By on July 29, 2018

Art cars kind of suck. Even though BMW has managed to produce a handful of stellar examples — models enhanced by Jeff Koons, Roy Lichtenstein, Frank Stella, Alexander Calder, and Andy Warhol — plenty of the brand’s artistic liveries have been far less appealing to the layperson.

Other companies have produced art cars as well. Last year, Lexus unveiled an incredible IS sedan covered in 41,999 programmable LEDs that created a perpetually changing and utterly hypnotic visual experience. However, its most recent example left me feeling a little empty inside.

Art is subjective, I know. But, when it’s slathered all over an automobile, you want it to be expressive of the car’s personality — or at least striking in a way that becomes transformative. The LFA Lexus brought to the Total 24 Hours of Spa race this weekend does neither. Frankly, it feels one step removed from purchasing some mass produced vinyl graphics off an online retailer and sticking them wherever. 

Intended to celebrate the tenth anniversary of Lexus’ F performance brand, which was previously commemorated by the limited edition Lexus RC F And GS F, the LFA was handed over to artist Pedro Henriques. The automaker appears to have a solid relationship with the creator. He’s cropped up before, getting a Lexus-branded art gallery where he covered half of a UX crossover in white paint earlier this month in Lisbon.

Henriques’ style is definitively minimalists, focusing heavily on shapes and negative space. I suppose the LFA is emblematic of his core technique. But it’s difficult not to simply write it of as lazy and boring. It is also slightly odd that the automaker decided to use an exceptionally rare vehicle that has been out of production since 2012. Wouldn’t it have made more sense to tart up a contemporary LC with paint? We know there is a high-performance F variant coming soon.

“My inspiration for this livery was the idea of fluidity present in the contemporary life, where things are in constant movement and it’s hard to freeze anything,” Henriques explained. “The lines in the drawings follow this feeling of going everywhere and never stopping; a progressive life. I wanted to reach an organic feeling by using handmade material and liquid lines in the elements spread through the car. By doing this I hope to express a feeling where the car becomes a less defined shape, in constant mutation in its movement.”

I’m not entirely sure I see the social commentary on present-day living. But maybe it’s absolutely brilliant and I’m simply not cultured enough to identify that particular aspect of the piece. The alternative is that there just isn’t a lot going on here and nothing to get all that excited about. However, those kinds of criticisms are best left to professional art connoisseurs who can endure looking at this kind of thing all day and find meaning where these is none.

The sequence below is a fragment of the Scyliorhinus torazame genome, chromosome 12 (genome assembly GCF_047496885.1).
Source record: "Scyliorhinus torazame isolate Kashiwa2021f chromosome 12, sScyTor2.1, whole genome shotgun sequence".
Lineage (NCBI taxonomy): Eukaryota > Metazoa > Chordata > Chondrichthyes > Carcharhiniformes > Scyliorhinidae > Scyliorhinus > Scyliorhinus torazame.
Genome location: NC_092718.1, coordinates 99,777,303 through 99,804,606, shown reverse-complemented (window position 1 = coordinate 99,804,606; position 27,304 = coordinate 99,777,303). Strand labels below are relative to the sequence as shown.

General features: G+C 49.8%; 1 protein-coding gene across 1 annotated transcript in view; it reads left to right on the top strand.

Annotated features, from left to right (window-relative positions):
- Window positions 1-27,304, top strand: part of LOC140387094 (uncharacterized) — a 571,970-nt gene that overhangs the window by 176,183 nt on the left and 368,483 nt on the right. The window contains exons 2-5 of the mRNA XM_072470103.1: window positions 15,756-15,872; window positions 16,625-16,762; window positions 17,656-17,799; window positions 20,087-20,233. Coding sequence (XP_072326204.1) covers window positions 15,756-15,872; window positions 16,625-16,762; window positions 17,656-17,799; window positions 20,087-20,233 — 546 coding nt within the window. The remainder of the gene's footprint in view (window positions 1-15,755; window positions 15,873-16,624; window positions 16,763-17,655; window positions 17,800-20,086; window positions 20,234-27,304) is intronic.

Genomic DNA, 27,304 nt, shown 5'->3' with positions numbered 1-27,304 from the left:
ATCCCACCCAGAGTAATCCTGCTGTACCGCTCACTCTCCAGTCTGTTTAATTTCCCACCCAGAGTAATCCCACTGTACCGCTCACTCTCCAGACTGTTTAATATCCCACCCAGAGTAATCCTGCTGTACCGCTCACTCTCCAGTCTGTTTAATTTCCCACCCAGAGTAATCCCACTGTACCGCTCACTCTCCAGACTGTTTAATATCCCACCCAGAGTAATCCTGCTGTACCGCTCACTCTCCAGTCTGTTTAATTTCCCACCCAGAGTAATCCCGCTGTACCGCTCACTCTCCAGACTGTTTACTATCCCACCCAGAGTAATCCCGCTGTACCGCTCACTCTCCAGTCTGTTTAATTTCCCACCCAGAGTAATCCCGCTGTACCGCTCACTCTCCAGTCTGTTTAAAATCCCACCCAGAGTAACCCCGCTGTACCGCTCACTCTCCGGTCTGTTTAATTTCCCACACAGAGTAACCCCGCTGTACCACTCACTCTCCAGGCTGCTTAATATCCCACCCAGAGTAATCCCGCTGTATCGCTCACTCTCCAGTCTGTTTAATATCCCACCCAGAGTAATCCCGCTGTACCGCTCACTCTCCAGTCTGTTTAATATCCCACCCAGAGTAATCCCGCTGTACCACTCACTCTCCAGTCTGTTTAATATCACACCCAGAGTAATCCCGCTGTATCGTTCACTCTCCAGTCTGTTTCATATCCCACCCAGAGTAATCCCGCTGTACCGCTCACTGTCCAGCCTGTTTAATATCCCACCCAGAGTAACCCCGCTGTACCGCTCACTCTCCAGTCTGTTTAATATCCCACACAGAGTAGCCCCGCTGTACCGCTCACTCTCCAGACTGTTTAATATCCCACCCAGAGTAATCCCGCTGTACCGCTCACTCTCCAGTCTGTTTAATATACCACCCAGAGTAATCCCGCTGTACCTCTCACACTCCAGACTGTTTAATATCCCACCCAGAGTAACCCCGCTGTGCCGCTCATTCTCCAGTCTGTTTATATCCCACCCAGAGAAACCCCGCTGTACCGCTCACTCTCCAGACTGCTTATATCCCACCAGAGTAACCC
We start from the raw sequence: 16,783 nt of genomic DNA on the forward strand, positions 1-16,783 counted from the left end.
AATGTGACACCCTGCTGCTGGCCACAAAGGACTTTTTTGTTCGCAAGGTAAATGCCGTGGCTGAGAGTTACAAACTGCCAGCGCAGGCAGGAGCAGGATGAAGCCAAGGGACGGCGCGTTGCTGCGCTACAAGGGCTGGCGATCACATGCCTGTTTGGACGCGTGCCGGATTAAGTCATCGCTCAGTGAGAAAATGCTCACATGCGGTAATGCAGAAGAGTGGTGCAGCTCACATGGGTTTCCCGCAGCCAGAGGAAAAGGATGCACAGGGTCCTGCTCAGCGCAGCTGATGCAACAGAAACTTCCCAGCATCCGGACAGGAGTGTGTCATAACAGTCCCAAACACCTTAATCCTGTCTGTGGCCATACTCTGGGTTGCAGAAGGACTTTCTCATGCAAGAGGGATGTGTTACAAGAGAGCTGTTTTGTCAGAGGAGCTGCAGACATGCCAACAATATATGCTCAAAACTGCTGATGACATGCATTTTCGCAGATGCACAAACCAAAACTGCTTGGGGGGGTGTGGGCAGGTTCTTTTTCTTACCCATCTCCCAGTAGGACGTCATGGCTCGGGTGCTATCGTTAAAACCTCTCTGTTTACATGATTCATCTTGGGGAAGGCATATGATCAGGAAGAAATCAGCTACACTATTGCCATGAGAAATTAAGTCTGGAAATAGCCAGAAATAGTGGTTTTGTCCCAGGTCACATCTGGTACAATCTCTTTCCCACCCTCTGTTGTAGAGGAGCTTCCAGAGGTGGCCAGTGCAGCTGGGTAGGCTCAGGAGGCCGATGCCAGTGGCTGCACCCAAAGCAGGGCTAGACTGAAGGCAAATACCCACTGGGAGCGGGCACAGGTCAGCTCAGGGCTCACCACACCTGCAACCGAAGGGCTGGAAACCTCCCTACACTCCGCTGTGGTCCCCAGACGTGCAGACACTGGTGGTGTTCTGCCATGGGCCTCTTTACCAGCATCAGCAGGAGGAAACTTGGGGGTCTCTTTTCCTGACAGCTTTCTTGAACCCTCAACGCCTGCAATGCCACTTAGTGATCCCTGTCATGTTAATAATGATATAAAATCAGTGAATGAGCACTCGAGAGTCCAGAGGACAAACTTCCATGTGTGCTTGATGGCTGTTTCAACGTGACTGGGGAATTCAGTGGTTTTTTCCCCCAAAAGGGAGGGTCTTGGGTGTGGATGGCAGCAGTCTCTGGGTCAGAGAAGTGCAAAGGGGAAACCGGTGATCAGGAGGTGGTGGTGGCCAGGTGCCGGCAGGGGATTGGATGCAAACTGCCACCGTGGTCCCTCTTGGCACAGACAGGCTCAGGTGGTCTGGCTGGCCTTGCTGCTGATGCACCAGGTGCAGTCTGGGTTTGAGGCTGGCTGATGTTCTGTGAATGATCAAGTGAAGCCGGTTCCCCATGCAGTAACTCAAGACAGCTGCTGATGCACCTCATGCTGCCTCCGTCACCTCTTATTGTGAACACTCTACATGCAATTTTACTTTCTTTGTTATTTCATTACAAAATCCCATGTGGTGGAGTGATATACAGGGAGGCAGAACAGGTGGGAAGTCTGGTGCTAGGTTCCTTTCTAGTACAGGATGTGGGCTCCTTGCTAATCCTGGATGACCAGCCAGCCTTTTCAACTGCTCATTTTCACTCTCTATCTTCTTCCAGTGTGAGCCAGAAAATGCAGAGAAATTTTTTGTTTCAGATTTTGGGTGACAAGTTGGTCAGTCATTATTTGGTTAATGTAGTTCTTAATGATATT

Honestly, I was far more interested in seeing the Emil Frey Lexus Racing RC F GT3s running 24 Hours of Spa for the first time. It was a great race overall, loaded with tense moments and close calls. Unfortunately for Lexus, one of their cars was claimed by a fiery off and it was a Walkenhorst Motorsport BMW M6 GT3 that ended up taking home the trophy.

[Images: Lexus]

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7 Comments on “Creative Liveries: Lexus Brings Art LFA to 24 Hours of Spa...”

  • avatar

    “Look, mommy, I splattered paint all over daddy’s new car”…

    Actually the paint detracts from some of the bizarre styling. I mean that as a positive

  • avatar

    This car looks like one of Danny Koker’s quick flips.

  • avatar

    Aside from the sound, the LFA has never been very appealing to me. That said, this one looks like it has melted in the sun.

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  • avatar

    I like the passenger side over the driver side. Your 7th paragraph said it best, Matt. There is the thought that if one does not find the significance in the art that one does not have the appropriate refined sensibility to do so. Beauty is in the eye of the beholder. If you find it good, it is. Don’t necessarily let someone who “thinks” they know better convince you otherwise. It’s like the famous painting that looks like a splattered drop cloth (curse my 66 year old brain for not remembering the artist’s name). Yes, it may have been intentionally done. It still looks like a drop cloth which caught paint platters. I don’t have to like it just because I’m told I should like it. I don’t need to feel I’m not “with it” if I don’t appreciate the piece. I don’t doubt the artist in this case felt he was doing exactly what he claims to have done. But part of me wonders if his explanation is a cover for laziness. In other words, is his explanation sincere or bogus to justify the art itself.

  • avatar

    Reminds me of the “Razzle-Dazzle” and “Dazzle” paint schemes used by the U.S. and Great Britain during WW2. Never knew how effective it was for confusing German U-Boat rangefinders, though.

  • avatar

    Eugh. At least follow ANY lines on the car and make it somewhat related.

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